With a quarter of the population considered poor and another quarter living on the edge of poverty, a country like Egypt cannot afford to have a poor perception of the lower-income segment of the population.
Kristen Besch, interim executive director of Sanabel Egypt, said a balance is needed between MFIs’ “double bottom-lines, or how well they perform on their social mission and financial returns. Industry benchmarks such as the Forbes Top 50 MFIs typically assess these indicators.
While the commercial banking sector brings the capacity – in terms of branch reach, capital and financial services – to cater to microfinance needs, NGOs and other MFIs hold valuable experience and a broad understanding of social mission.
On the structure of Egypt’s microfinance industry today, Ranya Abdel Baki said, “The legal structure of most MFIs in Egypt continue to be predominantly NGOs (95 percent), and the biggest player by far is USAID. “On the other side are just three commercial banks with no social mission that are downscaling their services to capture a small niche of lower-income borrowers. Microfinance banks are not growing in comparison to their NGO counterparts.
Specialists say commercial banks’ reluctance to take risks is the main reason for the slow growth of microfinance in Egypt. When USAID started many of the MFIs in Egypt, they were given large amounts of donations as collateral which they could borrow against. In addition, a general aversion towards NGOs or microfinance means they are limited to how much money they can source from the market, she added.
The solutions to these obstacles lie in observing developments in comparative markets. In Morocco, for example, local bank Banque Populaire, created its own microfinance NGO, Abdel Baki said. With this close relationship between banks and NGOs, their leverage rates increased three-fold.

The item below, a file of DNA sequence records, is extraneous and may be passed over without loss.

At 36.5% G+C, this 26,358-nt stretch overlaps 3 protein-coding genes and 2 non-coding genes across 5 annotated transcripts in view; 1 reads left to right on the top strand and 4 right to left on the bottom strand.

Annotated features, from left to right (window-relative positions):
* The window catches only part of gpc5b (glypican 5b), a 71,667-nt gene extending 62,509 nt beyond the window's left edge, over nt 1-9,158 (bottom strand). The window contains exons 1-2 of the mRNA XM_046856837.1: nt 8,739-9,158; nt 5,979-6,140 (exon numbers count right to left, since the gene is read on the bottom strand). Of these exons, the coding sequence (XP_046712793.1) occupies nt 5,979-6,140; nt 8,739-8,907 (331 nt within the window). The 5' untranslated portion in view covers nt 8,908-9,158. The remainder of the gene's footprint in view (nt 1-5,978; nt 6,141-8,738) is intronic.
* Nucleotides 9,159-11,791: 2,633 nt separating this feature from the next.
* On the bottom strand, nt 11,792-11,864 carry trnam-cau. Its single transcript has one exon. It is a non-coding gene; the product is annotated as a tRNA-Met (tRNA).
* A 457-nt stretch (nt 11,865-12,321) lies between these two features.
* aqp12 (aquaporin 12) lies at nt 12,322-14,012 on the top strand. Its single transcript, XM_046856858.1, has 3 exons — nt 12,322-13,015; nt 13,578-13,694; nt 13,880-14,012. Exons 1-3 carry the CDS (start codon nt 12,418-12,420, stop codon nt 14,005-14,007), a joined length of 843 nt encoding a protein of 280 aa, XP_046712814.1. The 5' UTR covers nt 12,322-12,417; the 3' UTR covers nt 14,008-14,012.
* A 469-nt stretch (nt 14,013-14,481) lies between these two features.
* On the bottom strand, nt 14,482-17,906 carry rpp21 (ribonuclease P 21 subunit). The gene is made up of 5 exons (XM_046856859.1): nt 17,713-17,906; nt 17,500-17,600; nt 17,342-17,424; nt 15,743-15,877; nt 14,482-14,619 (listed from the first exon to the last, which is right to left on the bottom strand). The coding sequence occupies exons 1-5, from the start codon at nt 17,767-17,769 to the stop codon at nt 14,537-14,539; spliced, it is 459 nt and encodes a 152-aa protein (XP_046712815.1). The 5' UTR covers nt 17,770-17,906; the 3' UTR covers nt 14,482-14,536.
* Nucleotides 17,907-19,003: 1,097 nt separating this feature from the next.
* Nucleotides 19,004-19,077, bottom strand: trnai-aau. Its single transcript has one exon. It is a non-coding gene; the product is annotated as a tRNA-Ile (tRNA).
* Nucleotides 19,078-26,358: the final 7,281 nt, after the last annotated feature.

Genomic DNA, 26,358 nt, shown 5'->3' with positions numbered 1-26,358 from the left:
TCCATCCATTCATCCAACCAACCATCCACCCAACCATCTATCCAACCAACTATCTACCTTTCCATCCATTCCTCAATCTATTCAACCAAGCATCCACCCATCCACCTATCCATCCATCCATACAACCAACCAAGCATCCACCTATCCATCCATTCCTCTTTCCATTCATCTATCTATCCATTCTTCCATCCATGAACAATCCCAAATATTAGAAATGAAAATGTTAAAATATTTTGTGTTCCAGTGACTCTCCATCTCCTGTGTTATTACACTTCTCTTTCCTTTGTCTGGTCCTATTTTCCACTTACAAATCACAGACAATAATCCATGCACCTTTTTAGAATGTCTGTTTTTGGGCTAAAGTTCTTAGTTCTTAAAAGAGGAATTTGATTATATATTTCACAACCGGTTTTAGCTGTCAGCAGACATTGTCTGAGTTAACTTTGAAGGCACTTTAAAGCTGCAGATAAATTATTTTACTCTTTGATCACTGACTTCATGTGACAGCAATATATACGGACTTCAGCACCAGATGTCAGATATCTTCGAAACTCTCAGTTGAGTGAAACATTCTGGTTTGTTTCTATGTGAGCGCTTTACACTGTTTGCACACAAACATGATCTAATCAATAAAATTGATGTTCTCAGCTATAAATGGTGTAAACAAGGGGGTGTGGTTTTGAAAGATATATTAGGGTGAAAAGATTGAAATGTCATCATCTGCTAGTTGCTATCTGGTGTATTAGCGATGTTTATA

Amanah, the biggest MFI in Morocco, will issue a bond in the market very soon.
Another challenge to microfinance growth is training the right staff to grow a bank’s microfinance program. Specialists point to commercial banks such as Banque du Caire’s, which has established a microfinance department as a means to absorb abundant staff during privatization restructuring.
The career of a microfinance loan officer, which often entails forging relationships with customers by visiting their home or workplace, is very different from the typical desk job.
As commercial banks invest in corporate finance and suffer big defaults, more and more are restructuring their portfolios and leaning towards retail segments. Still, “microfinance programs in Egypt’s commercial banks constitute less than 0.1 percent of their total portfolios to date, Abdel Baki said.
For the time being, the financial services sector is still learning to adjust its perspectives towards the entrepreneurial wealth of Egypt’s poor and treat them as an untapped financial resource in the mission to integrate lower-income segments into the growing economy.